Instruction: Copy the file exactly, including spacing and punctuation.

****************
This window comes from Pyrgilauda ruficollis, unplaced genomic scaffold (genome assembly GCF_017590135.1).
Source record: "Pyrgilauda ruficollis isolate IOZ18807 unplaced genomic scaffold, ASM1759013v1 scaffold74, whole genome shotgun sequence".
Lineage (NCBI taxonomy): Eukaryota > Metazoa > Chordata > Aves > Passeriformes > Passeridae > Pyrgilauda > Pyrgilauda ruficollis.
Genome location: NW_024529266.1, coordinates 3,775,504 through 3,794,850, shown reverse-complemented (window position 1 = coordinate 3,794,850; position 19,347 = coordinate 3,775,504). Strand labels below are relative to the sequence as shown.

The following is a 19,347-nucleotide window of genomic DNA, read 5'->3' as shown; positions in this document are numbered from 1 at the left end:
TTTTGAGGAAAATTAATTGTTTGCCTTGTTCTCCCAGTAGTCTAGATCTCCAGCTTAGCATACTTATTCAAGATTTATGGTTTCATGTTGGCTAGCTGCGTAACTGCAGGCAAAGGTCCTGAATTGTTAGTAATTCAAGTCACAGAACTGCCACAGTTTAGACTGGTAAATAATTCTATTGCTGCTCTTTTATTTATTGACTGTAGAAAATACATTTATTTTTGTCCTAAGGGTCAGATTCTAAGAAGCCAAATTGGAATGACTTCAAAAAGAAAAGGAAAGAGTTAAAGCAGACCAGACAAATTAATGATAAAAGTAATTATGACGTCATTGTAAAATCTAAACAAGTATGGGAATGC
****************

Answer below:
This window comes from Pyrgilauda ruficollis, unplaced genomic scaffold (genome assembly GCF_017590135.1).
Source record: "Pyrgilauda ruficollis isolate IOZ18807 unplaced genomic scaffold, ASM1759013v1 scaffold74, whole genome shotgun sequence".
Lineage (NCBI taxonomy): Eukaryota > Metazoa > Chordata > Aves > Passeriformes > Passeridae > Pyrgilauda > Pyrgilauda ruficollis.
Genome location: NW_024529266.1, coordinates 3,775,504 through 3,794,850, shown reverse-complemented (window position 1 = coordinate 3,794,850; position 19,347 = coordinate 3,775,504). Strand labels below are relative to the sequence as shown.

The following is a 19,347-nucleotide window of genomic DNA, read 5'->3' as shown; positions in this document are numbered from 1 at the left end:
TTTTGAGGAAAATTAATTGTTTGCCTTGTTCTCCCAGTAGTCTAGATCTCCAGCTTAGCATACTTATTCAAGATTTATGGTTTCATGTTGGCTAGCTGCGTAACTGCAGGCAAAGGTCCTGAATTGTTAGTAATTCAAGTCACAGAACTGCCACAGTTTAGACTGGTAAATAATTCTATTGCTGCTCTTTTATTTATTGACTGTAGAAAATACATTTATTTTTGTCCTAAGGGTCAGATTCTAAGAAGCCAAATTGGAATGACTTCAAAAAGAAAAGGAAAGAGTTAAAGCAGACCAGACAAATTAATGATAAAAGTAATTATGACGTCATTGTAAAATCTAAACAAGTATGGGAATGC